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So you're flying from, say, London to China, and you take a flight. Suddenly, you find yourself needing to daven. So you're shuckling, saying psalms, or whatever and then suddenly, out of the blue, the pilot says, "We have just passed Jerusalem. The city is behind us."

What do you do? You're supposed to face towards Jerusalem, but you're in the middle of the amida or some other important prayer that shall not be interrupted. Do you turn around? Do you keep facing East?

Assume you are standing while the plane is flying.

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    @rosenjcb according to answers here judaism.stackexchange.com/questions/3233/praying-on-an-airplane praying sitting in your seat is probably your best bet. Accordingly, you would continue facing the same direction (the direction of your seat). If your question was a broader question of what to do if you ever find yourself pointed the wrong direction in the middle of your prayer, then consider editing the question. – mevaqesh Jul 8 '15 at 20:12
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    That's a really long Shemoneh Esrei or a really close call with Jerusalem. – Double AA Jul 8 '15 at 20:16
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    I understand that you are trying to develop a scenario to understand the underlying halachic principle, but maybe a more plausible scenario (per @DoubleAA) would be if you were praying on a train (e.g if they added an east/west light rail route passing through the Old City and past Har HaBayis). – Fred Jul 8 '15 at 20:53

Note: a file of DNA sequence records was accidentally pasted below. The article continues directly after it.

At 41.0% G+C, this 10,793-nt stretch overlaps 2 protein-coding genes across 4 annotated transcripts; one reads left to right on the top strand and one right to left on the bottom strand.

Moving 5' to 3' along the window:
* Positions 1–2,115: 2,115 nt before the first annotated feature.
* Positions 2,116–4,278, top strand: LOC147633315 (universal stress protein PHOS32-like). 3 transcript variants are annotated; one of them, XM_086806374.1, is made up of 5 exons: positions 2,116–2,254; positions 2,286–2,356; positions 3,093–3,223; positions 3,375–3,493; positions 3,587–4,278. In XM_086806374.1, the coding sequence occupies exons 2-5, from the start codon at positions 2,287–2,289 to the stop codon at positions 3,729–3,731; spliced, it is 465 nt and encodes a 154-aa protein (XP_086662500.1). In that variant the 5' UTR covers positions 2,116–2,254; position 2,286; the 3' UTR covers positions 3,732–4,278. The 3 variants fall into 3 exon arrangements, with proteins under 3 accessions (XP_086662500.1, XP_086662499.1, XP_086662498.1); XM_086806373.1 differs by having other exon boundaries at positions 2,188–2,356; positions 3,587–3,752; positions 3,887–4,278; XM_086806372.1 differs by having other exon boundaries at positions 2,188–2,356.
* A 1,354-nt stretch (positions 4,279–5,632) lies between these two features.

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    Maybe you should start in the wrong direction if you expect the end / the majority to be after the switch. – Double AA Jul 9 '15 at 0:55
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    Note that a flight from London to China actually goes nowhere near Jerusalem. From London, you pretty much have to fly to the Arabian peninsula to pass close to Jerusalem. At a distance of a thousand miles, flying at ten miles per minute, the angle to Jerusalem changes by about half a degree per minute. – David Richerby Jul 9 '15 at 14:00
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According to many opinions, as recorded in answers to "Praying on an airplane", one should remain in one's seat for prayers while on a commercial flight. Presumably, according to them, one's orientation would remain aligned with the direction of the seat the whole time, regardless of the bearing to Jerusalem.

This indicates that according to these opinions, maintaining orientation toward Jerusalem is not essential in the face of other considerations outside of prayer itself. Therefore, according to them it would seem that maintaining such orientation at the expense of interrupting one's payer would a fortiori be incorrect, even if one prays standing, contrary to their rulings.

These opinions inlcude those of:

  • Rabbi Yehuda Leib Steinman
  • She'eris Yosef citing R' Moshe Feinstein
  • Halichos Shlomo
  • Rav Wosner
  • Rav Avigdor Nevenzahl
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Mishna Berura 94:10 says that is one is in middle of Tefila and was made aware that he is facing the wrong direction he may not move his feet, he should move his face to face Mizrach. If that is not possible then he should have in mind "Mechaven Libo" the holy of holies "Kodesh Hakodoshim".

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    This is not a perfect analog as the misposition here is accidental not deliberate. – Double AA Jul 9 '15 at 0:56

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